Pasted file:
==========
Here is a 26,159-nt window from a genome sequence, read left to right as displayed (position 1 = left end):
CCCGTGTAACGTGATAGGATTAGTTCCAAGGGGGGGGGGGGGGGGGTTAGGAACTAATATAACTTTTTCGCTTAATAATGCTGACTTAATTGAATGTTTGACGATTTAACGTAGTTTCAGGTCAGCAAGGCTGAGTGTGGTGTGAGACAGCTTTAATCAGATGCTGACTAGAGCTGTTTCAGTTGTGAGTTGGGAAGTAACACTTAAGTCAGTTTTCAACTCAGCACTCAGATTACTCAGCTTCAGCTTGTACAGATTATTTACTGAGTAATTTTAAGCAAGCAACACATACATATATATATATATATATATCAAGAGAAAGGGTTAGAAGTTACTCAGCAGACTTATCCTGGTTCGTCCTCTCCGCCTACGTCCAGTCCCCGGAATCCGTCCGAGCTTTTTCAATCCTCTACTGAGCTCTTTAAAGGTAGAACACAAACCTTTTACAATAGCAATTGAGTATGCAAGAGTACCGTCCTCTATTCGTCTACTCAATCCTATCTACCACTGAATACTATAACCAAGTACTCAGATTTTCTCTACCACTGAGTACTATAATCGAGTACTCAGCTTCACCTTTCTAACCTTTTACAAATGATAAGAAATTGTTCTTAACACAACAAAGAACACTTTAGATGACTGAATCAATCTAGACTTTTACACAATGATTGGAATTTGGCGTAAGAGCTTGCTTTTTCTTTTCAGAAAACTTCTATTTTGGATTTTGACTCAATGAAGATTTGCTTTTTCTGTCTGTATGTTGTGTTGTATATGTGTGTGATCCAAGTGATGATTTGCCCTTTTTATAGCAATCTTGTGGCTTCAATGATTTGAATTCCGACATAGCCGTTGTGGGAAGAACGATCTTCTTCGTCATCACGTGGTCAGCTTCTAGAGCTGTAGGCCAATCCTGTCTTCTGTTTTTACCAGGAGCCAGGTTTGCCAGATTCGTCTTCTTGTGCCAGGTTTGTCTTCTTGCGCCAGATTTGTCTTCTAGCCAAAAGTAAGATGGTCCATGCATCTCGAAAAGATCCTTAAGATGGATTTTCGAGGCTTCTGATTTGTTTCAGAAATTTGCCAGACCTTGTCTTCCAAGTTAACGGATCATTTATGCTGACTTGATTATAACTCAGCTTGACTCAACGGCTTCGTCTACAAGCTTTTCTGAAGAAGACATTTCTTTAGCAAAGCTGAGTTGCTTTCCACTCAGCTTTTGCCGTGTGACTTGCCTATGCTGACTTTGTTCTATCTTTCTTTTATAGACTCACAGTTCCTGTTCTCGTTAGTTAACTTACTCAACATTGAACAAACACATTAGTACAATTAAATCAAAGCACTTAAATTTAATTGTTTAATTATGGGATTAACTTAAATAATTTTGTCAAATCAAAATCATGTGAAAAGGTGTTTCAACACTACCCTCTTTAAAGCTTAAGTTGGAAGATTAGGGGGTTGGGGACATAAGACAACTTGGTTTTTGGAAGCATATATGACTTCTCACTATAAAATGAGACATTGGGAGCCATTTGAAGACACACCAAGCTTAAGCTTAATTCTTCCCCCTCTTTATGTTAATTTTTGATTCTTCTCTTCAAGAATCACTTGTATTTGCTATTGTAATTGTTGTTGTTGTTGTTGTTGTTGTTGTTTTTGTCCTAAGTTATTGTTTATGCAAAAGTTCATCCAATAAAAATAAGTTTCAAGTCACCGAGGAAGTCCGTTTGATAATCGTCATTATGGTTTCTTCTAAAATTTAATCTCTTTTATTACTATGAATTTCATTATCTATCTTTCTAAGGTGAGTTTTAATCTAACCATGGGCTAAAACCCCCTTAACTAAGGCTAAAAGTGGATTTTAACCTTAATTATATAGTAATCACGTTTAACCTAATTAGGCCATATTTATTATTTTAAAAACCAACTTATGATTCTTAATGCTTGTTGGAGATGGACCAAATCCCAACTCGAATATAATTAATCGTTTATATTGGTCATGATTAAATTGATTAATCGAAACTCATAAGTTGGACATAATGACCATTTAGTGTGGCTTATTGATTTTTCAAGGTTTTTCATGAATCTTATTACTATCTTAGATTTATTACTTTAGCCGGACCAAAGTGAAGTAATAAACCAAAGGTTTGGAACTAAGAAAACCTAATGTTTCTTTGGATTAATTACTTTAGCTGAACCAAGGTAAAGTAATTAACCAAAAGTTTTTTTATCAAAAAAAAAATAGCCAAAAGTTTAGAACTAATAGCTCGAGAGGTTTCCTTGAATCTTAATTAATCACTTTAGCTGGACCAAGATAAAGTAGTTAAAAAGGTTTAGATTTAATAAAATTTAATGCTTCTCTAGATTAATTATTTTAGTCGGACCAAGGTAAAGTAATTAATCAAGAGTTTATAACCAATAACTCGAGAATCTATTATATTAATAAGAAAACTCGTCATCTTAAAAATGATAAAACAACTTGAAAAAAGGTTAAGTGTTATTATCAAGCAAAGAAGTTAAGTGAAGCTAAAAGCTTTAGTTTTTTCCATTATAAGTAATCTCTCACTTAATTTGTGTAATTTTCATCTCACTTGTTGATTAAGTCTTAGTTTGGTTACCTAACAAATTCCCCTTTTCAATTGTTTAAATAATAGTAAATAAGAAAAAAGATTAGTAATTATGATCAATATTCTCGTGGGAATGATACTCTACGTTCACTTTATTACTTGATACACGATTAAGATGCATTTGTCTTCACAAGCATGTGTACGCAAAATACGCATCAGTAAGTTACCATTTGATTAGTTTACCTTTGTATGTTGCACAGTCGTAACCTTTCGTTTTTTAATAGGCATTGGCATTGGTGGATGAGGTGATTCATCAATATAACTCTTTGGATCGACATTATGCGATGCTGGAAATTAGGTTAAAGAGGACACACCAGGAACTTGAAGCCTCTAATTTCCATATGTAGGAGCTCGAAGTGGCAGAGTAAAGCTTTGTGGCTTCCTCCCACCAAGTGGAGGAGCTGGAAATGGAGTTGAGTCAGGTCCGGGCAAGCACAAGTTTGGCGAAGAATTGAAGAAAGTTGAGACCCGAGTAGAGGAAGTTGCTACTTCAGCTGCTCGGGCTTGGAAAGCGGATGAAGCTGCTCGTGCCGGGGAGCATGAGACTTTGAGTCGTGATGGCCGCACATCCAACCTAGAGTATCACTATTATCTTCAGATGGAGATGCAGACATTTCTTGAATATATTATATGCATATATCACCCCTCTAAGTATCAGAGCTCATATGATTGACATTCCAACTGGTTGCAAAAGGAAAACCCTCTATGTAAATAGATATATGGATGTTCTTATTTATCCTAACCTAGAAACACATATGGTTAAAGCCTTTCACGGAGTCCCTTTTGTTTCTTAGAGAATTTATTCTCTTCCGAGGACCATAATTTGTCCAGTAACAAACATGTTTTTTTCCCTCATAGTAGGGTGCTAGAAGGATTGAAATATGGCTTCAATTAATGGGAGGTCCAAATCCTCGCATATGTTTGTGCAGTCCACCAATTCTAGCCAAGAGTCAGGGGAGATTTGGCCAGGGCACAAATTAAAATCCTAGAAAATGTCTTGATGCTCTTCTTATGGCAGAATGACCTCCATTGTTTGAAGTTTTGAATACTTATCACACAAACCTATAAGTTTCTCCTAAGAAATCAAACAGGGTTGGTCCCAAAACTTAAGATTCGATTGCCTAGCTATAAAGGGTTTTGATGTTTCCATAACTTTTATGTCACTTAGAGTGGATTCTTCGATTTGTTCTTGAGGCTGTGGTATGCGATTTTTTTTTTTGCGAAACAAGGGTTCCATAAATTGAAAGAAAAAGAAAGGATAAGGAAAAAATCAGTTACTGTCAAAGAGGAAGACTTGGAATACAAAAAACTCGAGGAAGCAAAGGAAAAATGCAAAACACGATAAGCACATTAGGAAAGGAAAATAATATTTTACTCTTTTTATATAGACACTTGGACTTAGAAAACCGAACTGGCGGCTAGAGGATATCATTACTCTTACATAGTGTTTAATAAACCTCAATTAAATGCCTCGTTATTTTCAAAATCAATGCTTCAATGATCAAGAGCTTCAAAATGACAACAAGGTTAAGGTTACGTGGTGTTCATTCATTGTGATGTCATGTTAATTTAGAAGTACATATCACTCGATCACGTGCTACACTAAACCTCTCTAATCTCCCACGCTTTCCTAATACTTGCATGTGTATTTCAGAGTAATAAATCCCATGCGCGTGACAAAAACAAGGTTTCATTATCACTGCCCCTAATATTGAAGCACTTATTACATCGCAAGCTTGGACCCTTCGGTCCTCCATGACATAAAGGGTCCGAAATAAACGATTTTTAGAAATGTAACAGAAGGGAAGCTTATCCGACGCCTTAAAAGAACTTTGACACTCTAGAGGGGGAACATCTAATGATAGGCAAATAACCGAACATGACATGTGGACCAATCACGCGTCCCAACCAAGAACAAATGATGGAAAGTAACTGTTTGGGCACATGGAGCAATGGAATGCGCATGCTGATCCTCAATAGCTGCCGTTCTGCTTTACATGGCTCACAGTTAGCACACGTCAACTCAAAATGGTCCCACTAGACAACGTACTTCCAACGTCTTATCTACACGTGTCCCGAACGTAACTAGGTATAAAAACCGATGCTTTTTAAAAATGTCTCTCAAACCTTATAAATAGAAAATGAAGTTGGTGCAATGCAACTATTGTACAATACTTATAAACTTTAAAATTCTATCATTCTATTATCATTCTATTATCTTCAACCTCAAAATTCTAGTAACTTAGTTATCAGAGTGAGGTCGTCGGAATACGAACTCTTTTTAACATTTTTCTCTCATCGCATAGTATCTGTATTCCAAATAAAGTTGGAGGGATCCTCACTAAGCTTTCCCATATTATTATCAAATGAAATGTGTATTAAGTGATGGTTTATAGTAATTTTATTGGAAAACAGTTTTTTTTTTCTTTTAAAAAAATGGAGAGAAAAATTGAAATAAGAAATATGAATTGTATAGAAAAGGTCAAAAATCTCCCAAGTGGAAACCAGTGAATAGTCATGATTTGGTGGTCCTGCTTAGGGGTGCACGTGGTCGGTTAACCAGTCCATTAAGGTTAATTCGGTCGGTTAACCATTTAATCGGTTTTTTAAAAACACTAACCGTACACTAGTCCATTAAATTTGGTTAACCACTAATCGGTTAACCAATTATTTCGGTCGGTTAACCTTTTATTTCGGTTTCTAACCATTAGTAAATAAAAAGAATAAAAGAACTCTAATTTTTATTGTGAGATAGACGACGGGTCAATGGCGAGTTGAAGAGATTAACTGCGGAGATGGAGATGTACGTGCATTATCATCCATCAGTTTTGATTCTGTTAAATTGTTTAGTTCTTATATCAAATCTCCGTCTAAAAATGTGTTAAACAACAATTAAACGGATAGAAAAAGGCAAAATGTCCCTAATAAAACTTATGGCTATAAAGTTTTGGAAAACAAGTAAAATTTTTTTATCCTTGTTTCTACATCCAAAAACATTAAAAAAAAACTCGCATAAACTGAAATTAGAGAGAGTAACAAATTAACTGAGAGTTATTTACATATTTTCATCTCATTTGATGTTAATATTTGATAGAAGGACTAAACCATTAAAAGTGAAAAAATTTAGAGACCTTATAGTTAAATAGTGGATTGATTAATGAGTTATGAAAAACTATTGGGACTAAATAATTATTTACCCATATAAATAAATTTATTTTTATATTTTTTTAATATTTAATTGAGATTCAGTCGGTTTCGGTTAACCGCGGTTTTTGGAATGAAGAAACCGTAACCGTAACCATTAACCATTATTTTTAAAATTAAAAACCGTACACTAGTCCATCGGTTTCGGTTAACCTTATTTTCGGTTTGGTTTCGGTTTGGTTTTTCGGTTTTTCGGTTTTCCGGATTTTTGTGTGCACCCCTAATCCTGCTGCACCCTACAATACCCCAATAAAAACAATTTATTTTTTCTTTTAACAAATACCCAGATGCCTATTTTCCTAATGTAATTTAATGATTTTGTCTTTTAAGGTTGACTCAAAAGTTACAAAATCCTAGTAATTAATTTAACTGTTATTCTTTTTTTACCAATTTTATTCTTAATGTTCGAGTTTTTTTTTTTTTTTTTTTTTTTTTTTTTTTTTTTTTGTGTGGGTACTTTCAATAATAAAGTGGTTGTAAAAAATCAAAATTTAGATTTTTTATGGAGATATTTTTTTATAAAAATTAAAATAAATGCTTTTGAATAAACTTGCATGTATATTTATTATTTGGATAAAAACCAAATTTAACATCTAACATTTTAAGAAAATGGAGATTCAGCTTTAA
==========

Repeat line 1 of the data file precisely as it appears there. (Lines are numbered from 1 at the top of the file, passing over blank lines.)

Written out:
Here is a 26,159-nt window from a genome sequence, read left to right as displayed (position 1 = left end):